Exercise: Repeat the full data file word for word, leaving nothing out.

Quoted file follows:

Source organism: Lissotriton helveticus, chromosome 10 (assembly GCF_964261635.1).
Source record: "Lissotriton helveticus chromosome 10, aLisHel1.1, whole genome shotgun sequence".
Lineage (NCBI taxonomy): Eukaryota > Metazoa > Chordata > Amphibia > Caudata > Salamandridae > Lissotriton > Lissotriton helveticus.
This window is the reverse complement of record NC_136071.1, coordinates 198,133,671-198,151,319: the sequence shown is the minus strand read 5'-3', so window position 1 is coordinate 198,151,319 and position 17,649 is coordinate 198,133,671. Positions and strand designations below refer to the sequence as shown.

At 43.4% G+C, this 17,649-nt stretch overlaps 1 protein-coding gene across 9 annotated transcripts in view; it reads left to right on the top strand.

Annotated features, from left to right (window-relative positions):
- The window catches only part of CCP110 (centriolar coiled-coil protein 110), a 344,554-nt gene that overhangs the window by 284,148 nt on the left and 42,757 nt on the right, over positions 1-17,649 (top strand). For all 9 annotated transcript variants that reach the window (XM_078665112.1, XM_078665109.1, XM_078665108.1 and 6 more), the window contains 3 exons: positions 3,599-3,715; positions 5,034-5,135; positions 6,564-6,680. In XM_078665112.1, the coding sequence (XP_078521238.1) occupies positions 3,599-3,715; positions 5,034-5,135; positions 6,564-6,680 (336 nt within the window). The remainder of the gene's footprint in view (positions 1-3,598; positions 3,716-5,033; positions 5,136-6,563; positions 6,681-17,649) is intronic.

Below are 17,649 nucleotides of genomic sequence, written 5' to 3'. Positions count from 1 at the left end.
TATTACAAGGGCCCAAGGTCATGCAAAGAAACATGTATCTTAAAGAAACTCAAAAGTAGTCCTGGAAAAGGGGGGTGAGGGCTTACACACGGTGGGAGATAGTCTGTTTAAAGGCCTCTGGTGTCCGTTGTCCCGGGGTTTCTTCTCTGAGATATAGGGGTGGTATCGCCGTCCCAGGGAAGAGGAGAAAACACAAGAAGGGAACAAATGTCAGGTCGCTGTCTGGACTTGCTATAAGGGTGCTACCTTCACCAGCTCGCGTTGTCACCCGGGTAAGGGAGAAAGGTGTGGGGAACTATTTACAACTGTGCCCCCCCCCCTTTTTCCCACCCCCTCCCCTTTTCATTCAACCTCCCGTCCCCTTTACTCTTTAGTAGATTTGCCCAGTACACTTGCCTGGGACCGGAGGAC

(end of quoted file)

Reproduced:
Source organism: Lissotriton helveticus, chromosome 10 (assembly GCF_964261635.1).
Source record: "Lissotriton helveticus chromosome 10, aLisHel1.1, whole genome shotgun sequence".
Lineage (NCBI taxonomy): Eukaryota > Metazoa > Chordata > Amphibia > Caudata > Salamandridae > Lissotriton > Lissotriton helveticus.
This window is the reverse complement of record NC_136071.1, coordinates 198,133,671-198,151,319: the sequence shown is the minus strand read 5'-3', so window position 1 is coordinate 198,151,319 and position 17,649 is coordinate 198,133,671. Positions and strand designations below refer to the sequence as shown.

At 43.4% G+C, this 17,649-nt stretch overlaps 1 protein-coding gene across 9 annotated transcripts in view; it reads left to right on the top strand.

Annotated features, from left to right (window-relative positions):
- The window catches only part of CCP110 (centriolar coiled-coil protein 110), a 344,554-nt gene that overhangs the window by 284,148 nt on the left and 42,757 nt on the right, over positions 1-17,649 (top strand). For all 9 annotated transcript variants that reach the window (XM_078665112.1, XM_078665109.1, XM_078665108.1 and 6 more), the window contains 3 exons: positions 3,599-3,715; positions 5,034-5,135; positions 6,564-6,680. In XM_078665112.1, the coding sequence (XP_078521238.1) occupies positions 3,599-3,715; positions 5,034-5,135; positions 6,564-6,680 (336 nt within the window). The remainder of the gene's footprint in view (positions 1-3,598; positions 3,716-5,033; positions 5,136-6,563; positions 6,681-17,649) is intronic.

Below are 17,649 nucleotides of genomic sequence, written 5' to 3'. Positions count from 1 at the left end.
TATTACAAGGGCCCAAGGTCATGCAAAGAAACATGTATCTTAAAGAAACTCAAAAGTAGTCCTGGAAAAGGGGGGTGAGGGCTTACACACGGTGGGAGATAGTCTGTTTAAAGGCCTCTGGTGTCCGTTGTCCCGGGGTTTCTTCTCTGAGATATAGGGGTGGTATCGCCGTCCCAGGGAAGAGGAGAAAACACAAGAAGGGAACAAATGTCAGGTCGCTGTCTGGACTTGCTATAAGGGTGCTACCTTCACCAGCTCGCGTTGTCACCCGGGTAAGGGAGAAAGGTGTGGGGAACTATTTACAACTGTGCCCCCCCCCCTTTTTCCCACCCCCTCCCCTTTTCATTCAACCTCCCGTCCCCTTTACTCTTTAGTAGATTTGCCCAGTACACTTGCCTGGGACCGGAGGAC